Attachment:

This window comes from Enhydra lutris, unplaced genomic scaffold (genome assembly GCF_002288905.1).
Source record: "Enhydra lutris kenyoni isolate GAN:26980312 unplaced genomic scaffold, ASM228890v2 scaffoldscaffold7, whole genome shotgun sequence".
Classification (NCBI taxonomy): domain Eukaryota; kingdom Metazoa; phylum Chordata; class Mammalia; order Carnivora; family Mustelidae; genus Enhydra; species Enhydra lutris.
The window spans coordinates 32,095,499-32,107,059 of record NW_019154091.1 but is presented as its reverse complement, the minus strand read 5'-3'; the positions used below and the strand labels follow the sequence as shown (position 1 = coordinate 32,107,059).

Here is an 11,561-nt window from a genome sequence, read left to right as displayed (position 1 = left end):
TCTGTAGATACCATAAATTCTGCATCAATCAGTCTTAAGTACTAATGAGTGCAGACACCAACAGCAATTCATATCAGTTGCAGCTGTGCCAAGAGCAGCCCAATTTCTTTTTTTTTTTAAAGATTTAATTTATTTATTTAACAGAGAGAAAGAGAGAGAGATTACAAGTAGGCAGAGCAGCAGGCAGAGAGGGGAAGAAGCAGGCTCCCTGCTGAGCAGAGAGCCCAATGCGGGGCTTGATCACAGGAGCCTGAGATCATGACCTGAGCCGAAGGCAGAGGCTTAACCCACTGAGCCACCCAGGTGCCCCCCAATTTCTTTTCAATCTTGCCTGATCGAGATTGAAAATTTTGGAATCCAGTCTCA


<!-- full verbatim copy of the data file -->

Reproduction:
This window comes from Enhydra lutris, unplaced genomic scaffold (genome assembly GCF_002288905.1).
Source record: "Enhydra lutris kenyoni isolate GAN:26980312 unplaced genomic scaffold, ASM228890v2 scaffoldscaffold7, whole genome shotgun sequence".
Classification (NCBI taxonomy): domain Eukaryota; kingdom Metazoa; phylum Chordata; class Mammalia; order Carnivora; family Mustelidae; genus Enhydra; species Enhydra lutris.
The window spans coordinates 32,095,499-32,107,059 of record NW_019154091.1 but is presented as its reverse complement, the minus strand read 5'-3'; the positions used below and the strand labels follow the sequence as shown (position 1 = coordinate 32,107,059).

Here is an 11,561-nt window from a genome sequence, read left to right as displayed (position 1 = left end):
TCTGTAGATACCATAAATTCTGCATCAATCAGTCTTAAGTACTAATGAGTGCAGACACCAACAGCAATTCATATCAGTTGCAGCTGTGCCAAGAGCAGCCCAATTTCTTTTTTTTTTTAAAGATTTAATTTATTTATTTAACAGAGAGAAAGAGAGAGAGATTACAAGTAGGCAGAGCAGCAGGCAGAGAGGGGAAGAAGCAGGCTCCCTGCTGAGCAGAGAGCCCAATGCGGGGCTTGATCACAGGAGCCTGAGATCATGACCTGAGCCGAAGGCAGAGGCTTAACCCACTGAGCCACCCAGGTGCCCCCCAATTTCTTTTCAATCTTGCCTGATCGAGATTGAAAATTTTGGAATCCAGTCTCA